Jeff Glor talks to Donovan Hohn about "Moby Duck: The True Story of 28,800 Bath Toys Lost at Sea and of the Beachcombers, Oceanographers, Environmentalists, and Fools, Including the Author, Who Went in Search of Them"
Jeff Glor: What inspired you to write the book?
Donovan Hohn: There are many different answers to that question. Sometimes I blame Herman Melville, who made me want to do what Ishmael sets out to do--"sail about a little and see the watery part of the world." Sometimes I blame my upbringing on the shores of San Francisco Bay, which for a while made me want to be a marine biologist when I grew up. I could also blame certain living writers I admire. But the simpler answer is that when I stumbled on the story of the bath toys lost at sea, the version of it I stumbled on raised more questions than it answered. I'd never heard of containers falling off ships. And there was something both riddling and enchanting about the images that swam into my brain--of yellow duckies out there on the deep, or traversing the Arctic. But I think the single thing that turned my flights of fancy into a multi-year adventure and into a book was a map I received from oceanographers in Seattle on which they'd charted where the toys had been found and where they were likely to go. It was as if the currents and the toys had drawn a trail for me to follow.
JG: What surprised you the most during the writing process?
DH: The most honest answer? That I actually managed to make it to all the places on my itinerary--the factory in China that made the toys, the Arctic in the company of scientists. I hadn't really thought I'd be able to find any of the toys out there in the wild, but I did. Really the research was an endless source of surprise, which is one of the reasons to go on a journalistic adventure. There's no substitute for field work. One example: I hadn't set out to find an environmental story, but on my first research expedition, in 2005, I heard of the so-called Garbage Patch in the North Pacific. That was surprising. But more surprising still was my discovery that the story of the so-called Garbage Patch was a much more complicated one to tell than I'd initially realized.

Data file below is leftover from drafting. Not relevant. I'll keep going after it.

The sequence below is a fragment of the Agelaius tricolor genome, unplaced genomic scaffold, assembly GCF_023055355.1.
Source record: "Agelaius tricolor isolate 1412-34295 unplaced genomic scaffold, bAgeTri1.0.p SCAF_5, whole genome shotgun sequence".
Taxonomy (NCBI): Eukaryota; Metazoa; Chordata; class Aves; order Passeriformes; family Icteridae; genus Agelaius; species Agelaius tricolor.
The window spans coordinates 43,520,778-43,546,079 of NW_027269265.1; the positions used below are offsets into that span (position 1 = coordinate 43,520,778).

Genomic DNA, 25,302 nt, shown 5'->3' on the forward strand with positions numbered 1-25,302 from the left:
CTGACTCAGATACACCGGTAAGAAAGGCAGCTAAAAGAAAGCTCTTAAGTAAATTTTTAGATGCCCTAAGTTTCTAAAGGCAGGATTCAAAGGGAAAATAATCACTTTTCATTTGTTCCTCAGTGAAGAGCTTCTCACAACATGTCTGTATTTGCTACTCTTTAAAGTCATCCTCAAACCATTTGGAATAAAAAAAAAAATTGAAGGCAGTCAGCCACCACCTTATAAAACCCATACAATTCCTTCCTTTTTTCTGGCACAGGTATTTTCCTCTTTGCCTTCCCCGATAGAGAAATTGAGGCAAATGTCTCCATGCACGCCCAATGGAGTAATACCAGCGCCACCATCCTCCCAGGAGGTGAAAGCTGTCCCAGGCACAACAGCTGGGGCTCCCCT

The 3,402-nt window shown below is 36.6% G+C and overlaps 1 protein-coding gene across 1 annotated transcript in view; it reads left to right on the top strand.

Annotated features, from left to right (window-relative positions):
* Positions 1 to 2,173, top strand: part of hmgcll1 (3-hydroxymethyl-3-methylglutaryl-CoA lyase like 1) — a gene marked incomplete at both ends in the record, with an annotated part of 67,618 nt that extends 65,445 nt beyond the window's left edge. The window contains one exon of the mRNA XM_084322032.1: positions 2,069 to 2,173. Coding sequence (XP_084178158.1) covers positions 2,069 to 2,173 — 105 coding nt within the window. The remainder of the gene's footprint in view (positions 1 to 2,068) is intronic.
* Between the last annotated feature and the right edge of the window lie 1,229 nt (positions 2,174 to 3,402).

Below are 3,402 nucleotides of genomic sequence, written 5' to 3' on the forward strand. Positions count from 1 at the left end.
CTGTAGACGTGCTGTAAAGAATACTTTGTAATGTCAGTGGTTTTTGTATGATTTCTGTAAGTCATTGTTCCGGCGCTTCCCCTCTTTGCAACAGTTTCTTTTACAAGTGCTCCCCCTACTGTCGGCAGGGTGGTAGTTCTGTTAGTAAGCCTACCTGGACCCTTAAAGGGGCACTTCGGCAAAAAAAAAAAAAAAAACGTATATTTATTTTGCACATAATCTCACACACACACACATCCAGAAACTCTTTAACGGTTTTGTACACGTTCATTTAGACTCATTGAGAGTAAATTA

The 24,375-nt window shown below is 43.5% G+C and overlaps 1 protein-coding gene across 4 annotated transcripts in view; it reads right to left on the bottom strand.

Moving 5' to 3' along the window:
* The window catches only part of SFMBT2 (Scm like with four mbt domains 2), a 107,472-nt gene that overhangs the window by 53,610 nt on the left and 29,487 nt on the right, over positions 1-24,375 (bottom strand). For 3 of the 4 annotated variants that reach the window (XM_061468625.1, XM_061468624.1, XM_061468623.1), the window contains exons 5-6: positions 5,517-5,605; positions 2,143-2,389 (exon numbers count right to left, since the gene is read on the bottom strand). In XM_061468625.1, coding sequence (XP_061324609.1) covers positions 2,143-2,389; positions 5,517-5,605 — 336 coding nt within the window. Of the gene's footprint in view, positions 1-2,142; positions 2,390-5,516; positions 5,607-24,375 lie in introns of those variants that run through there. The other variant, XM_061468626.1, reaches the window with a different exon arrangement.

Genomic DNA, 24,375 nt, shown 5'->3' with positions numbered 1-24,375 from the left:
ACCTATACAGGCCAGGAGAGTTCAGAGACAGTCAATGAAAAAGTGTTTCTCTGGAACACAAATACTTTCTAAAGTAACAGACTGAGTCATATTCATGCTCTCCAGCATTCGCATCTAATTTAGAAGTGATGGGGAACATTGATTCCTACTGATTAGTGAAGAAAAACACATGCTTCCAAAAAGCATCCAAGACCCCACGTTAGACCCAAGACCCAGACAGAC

JG: What would you be doing if you weren't a writer?
DH: Teaching American literature.
JG: What else are you reading right now?
DH: "Tubes" by Andrew Blum (forthcoming). "Rabid" by Bill Wasik and Monica Murphy (forthcoming). "The Missing of the Somme" by Geoff Dyer. "The Thousand Saints" by Eleanor Henderson. "Breaking and Entering" by Eileen Pollack. "Reading Chekhov," by Janet Malcolm. "Travels in Siberia" by Ian Frazier.
JG: What's next for you?
DH: Travels in the former battlefields of the 1920 Russo-Polish war.
For more on "Moby Duck" visit the Penguin Group website.